I think I have a readership here of like 3 people, all of whom know why I haven’t been posting too much lately. But, because this is a documentary, I should immortalize this moment.
I’m up to my eyeballs in moving boxes, because Sarah and I are moving back to the U.S. for an indeterminate amount of time. We’ll be in San Francisco. Packing is exceptionally unfun in and of itself, but packing for an overseas move is just awful.
For the past two days, I’ve been working my way through an Alinea dish between vacuum-packaging my sweatshirts and carefully bubble-wrapping my Alinea service pieces. The cooking, I hoped, would be sanctuary from the emotional turmoil of this big decision we’ve made (and my wont to second-guess myself constantly). But limited time combined with the fact that half my cooking tools are packed or being sold off made the experience just saddening and frustrating.
In between boxes, Sarah and I check our email compulsively and too-often. Today, while poring through my google reader Shared Items, I noticed my totally rad to the max friend Kris shared a post by someone else working their way through the Alinea cookbook (with a much larger fanbase and much more experience with this whole Julie and Julia-type thing I got going on here). In poking through this woman’s blog (which, incidentally, I’ve unsubscribed from, because reading her stuff shapes how I do my thing here too much), she re-posted a fascinating commentary by Grant Achatz on the Alinea Mosaic forums.
In reading Chef Achatz’ original post, I felt overwhelmingly-compelled to write him. It’s not the first time I’ve felt this. I even opened up a “new message” window and everything…but then ultimately closed it and went back to packing.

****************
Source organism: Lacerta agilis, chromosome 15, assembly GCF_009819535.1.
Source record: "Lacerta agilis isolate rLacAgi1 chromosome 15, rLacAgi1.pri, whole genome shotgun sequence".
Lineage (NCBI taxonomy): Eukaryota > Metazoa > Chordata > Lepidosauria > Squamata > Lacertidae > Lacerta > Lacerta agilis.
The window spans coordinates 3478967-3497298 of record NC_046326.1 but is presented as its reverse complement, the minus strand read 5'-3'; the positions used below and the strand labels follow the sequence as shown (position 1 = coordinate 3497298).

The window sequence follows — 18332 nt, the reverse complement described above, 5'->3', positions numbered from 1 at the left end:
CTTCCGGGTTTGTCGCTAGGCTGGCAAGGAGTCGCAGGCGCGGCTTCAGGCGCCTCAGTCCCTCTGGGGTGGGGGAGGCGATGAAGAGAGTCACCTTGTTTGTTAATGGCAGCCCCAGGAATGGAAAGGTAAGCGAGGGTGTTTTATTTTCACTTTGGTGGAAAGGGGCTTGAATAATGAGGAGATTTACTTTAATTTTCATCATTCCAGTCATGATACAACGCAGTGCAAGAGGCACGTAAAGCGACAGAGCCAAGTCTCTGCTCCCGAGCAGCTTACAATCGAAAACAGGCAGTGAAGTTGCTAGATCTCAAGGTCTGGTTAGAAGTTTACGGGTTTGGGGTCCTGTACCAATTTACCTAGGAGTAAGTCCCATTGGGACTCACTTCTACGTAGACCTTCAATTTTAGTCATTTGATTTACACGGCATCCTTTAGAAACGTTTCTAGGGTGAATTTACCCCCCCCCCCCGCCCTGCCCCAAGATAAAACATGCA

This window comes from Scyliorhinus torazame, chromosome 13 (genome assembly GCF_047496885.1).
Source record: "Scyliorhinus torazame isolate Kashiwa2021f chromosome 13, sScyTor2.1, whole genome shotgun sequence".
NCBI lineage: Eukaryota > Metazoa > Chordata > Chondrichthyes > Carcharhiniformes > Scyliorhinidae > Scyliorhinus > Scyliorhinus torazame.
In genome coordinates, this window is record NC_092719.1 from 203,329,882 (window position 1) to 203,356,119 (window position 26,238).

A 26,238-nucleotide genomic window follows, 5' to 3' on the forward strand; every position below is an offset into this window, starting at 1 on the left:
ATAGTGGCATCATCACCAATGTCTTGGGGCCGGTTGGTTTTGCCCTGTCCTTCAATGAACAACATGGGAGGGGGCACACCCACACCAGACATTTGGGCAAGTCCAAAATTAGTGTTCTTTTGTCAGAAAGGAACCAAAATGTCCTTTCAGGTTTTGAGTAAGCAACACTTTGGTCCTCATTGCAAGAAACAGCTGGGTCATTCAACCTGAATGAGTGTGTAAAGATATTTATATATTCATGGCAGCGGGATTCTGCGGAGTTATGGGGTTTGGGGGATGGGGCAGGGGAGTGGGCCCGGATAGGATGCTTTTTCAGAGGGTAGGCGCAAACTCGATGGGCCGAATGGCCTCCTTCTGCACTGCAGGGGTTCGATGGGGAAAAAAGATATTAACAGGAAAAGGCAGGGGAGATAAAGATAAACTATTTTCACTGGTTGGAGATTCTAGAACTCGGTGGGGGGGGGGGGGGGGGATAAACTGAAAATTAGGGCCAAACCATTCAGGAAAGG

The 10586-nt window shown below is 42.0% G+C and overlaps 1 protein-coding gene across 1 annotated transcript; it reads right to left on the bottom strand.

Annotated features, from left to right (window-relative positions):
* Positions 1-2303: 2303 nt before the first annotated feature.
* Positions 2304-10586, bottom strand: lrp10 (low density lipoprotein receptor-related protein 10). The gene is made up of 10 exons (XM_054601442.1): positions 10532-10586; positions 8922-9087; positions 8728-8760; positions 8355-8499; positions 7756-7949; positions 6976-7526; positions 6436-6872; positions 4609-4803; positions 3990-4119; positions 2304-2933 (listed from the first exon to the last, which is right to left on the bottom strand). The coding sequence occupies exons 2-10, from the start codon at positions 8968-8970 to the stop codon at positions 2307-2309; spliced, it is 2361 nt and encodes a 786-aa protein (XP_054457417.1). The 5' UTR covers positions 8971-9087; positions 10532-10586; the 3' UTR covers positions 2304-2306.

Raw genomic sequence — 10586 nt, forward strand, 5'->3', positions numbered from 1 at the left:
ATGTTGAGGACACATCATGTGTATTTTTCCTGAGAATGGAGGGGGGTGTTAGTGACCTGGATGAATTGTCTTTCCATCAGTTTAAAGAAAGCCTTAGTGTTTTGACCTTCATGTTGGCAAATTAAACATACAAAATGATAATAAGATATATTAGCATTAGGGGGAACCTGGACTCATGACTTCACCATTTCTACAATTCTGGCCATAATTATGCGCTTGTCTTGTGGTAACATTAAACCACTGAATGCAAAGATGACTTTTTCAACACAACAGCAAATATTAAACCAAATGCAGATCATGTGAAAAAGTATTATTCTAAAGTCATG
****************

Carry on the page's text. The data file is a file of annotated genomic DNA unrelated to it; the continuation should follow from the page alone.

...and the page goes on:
Well, what do I say to this guy? I mean, there are several others doing this exact thing: working their way through his book, blogging about it. There are probably many others who are doing the same but not brain-dumping everything to the world on a blog. And strong as my opinions may be on this post he wrote, my voice would be one in a loud chorus he’s already got flooding his inbox. I don’t really have any specific questions for him yet (a fact that I’m actually proud of; I’m making my way through this book without needing to berate him with questions). So, despite wanting to write him, what do I say?
The thing is, I love this guy’s bit. I mean, this experience is one of the most fruitful and fulfilling endeavors I’ve ever tried. I think Achatz is just so, so talented. And he’s an amazingly thoughtful and articulate writer. I love that. And he embraces new technology, and is laying bare this experiment he’s undertaking with his life and career, and he just seems like a pretty nice dude. That’s the thing: I want to just be this guy’s friend. I want to sit in a pub in Wrigleyville and geek out with him about food the way my friend Francisco and I geek out about photography, or the way my friend Kevin and I geek out about beer, or the way my friend Christopher and I geek out about Bridson’s papers on flip/pic method particle solvers, or the way my friend Joe and I geek out about making stuff, or the way Sarah and I geek out about art.
But I’m not really sure how the break the ice with that. “Hi there, I’m cooking my way through your book and I’m a huge fan of yours, want to get a beer?” This is about like Pixar getting a letter saying “Hi there, I love your movies, can I come hang out at your studio for a day?”
It’s the not knowing what to say that sends me back to my packing. And, secretly, there’s some exhilaration from wanting him to find me. I mean, if a comment showed up on this thing that was something like “Hey, you want to boil that thing for 15 minutes AFTER adding the eggs. Otherwise, nice work. — grant” I’d totally lose my mind, exactly the way I did when I got an email from Nick Kokonas several months back.
I keep joking to people that I plan, once I’ve completed this, to make a Blurb book out of this blog/photos and mail a copy to the Alinea offices with a post-it on the front that reads “Hey thanks, that was fun”.
Maybe he’ll sign it “No problem.” and send it back.
In the meantime, though, I’ll keep cooking. I’ll be in Kentucky for a month and a half, and want to do a few recipes so my family can see what this thing is all about. And then I’ll press on from the bay area, where I expect a lot of things to be a hell of a lot easier.